Ideally, this pastoral utopia would not include any motors fueled by petroleum, because there isn’t hardly anything sustainable about petroleum. There could not be any electricity because even “green energy” sources depend on some truly unsustainable materials, such as 12 volt batteries. This means water would have to be hand drawn or come from a fresh spring and piped in and pumped via a hydraulic ram pump since all the other methods of water delivery depend on a municipal source or an electric pump.

Yes, I know there are well pumps that can run on solar, but those solar panels still have to be manufactured and I would be surprised if the manufacturers of solar panels (not to mention wind mills) are producing their products using only sustainable energy. So there goes the argument for electricity to light, refrigerate, and wash dishes/clothes. Sure diesel engines can run on bio diesel (not truly sustainable btw due to the chemicals needed and finding a source of oil). Actually, most older diesels can run on pure vegetable oil as a matter of fact, Rudolf Diesel’s first engine ran on peanut oil. So alas, this notion of ideally sustainable farming is but a myth. Or is it?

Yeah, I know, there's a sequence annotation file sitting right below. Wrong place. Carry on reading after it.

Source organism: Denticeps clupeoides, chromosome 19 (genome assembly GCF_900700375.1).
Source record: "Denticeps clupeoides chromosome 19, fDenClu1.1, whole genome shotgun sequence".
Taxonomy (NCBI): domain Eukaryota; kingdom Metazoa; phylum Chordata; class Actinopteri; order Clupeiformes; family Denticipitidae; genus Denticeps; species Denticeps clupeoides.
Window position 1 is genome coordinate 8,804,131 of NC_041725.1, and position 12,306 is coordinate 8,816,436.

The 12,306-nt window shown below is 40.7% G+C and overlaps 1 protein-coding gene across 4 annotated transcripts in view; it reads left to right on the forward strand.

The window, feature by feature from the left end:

You can find such a farm though. The only people (this newbie farmer is aware of) producing food as sustainably as possible, are a group of folks who call themselves the Amish. The Amish are the only ones that I know of that are wholly self reliant without dependency on a power-grid, petroleum, or third-party. Their saws and drills are hand powered. Their machinery is powered by horse, mule or ox. They are still producing food the way it was done 150 years ago. If there is anything unsustainable in their methods, it would likely be that tillage is commonly practiced to grow crops. But hey, at least they’re plowing with animal power.

So why all this talk about sustainable farming? How many times can the word sustainable be used in a blog post? Are you tired of that “S” word yet?

My buddy David Hammond over at My Dad & Me Family Farm wrote a thought provoking post he titled,

My Four Hundred Dollar Crosscut Saw… Or Questions About Sustainability.

David’s Saws

Ever since I read it, I’ve given over to pondering the meaning of the “S” word and in what ways it applies to what we do here at East West Farm. Now you can likely guess what the next blog post might be about.